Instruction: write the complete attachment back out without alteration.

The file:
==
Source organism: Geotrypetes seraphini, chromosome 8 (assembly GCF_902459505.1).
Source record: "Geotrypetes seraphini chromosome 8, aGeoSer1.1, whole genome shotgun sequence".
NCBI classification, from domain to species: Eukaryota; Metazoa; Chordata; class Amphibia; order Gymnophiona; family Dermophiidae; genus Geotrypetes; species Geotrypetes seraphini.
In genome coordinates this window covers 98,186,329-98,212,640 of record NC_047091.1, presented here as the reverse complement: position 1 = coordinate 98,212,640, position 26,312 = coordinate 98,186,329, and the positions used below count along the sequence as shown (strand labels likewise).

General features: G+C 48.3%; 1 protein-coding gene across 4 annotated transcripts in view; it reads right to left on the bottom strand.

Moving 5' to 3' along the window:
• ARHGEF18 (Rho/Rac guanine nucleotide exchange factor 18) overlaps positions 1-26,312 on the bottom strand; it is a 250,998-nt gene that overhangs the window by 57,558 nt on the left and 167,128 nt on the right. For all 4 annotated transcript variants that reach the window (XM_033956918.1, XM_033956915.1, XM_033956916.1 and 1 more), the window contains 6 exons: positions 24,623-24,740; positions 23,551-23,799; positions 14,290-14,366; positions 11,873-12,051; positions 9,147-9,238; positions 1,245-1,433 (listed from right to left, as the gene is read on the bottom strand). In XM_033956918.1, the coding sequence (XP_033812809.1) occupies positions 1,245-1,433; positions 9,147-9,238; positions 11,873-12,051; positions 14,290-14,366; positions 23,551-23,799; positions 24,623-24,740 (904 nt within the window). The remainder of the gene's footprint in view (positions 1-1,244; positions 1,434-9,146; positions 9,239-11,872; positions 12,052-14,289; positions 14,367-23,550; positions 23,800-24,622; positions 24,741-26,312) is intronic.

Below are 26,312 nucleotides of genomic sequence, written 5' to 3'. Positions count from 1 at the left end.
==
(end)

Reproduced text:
Source organism: Geotrypetes seraphini, chromosome 8 (assembly GCF_902459505.1).
Source record: "Geotrypetes seraphini chromosome 8, aGeoSer1.1, whole genome shotgun sequence".
NCBI classification, from domain to species: Eukaryota; Metazoa; Chordata; class Amphibia; order Gymnophiona; family Dermophiidae; genus Geotrypetes; species Geotrypetes seraphini.
In genome coordinates this window covers 98,186,329-98,212,640 of record NC_047091.1, presented here as the reverse complement: position 1 = coordinate 98,212,640, position 26,312 = coordinate 98,186,329, and the positions used below count along the sequence as shown (strand labels likewise).

General features: G+C 48.3%; 1 protein-coding gene across 4 annotated transcripts in view; it reads right to left on the bottom strand.

Moving 5' to 3' along the window:
• ARHGEF18 (Rho/Rac guanine nucleotide exchange factor 18) overlaps positions 1-26,312 on the bottom strand; it is a 250,998-nt gene that overhangs the window by 57,558 nt on the left and 167,128 nt on the right. For all 4 annotated transcript variants that reach the window (XM_033956918.1, XM_033956915.1, XM_033956916.1 and 1 more), the window contains 6 exons: positions 24,623-24,740; positions 23,551-23,799; positions 14,290-14,366; positions 11,873-12,051; positions 9,147-9,238; positions 1,245-1,433 (listed from right to left, as the gene is read on the bottom strand). In XM_033956918.1, the coding sequence (XP_033812809.1) occupies positions 1,245-1,433; positions 9,147-9,238; positions 11,873-12,051; positions 14,290-14,366; positions 23,551-23,799; positions 24,623-24,740 (904 nt within the window). The remainder of the gene's footprint in view (positions 1-1,244; positions 1,434-9,146; positions 9,239-11,872; positions 12,052-14,289; positions 14,367-23,550; positions 23,800-24,622; positions 24,741-26,312) is intronic.

Below are 26,312 nucleotides of genomic sequence, written 5' to 3'. Positions count from 1 at the left end.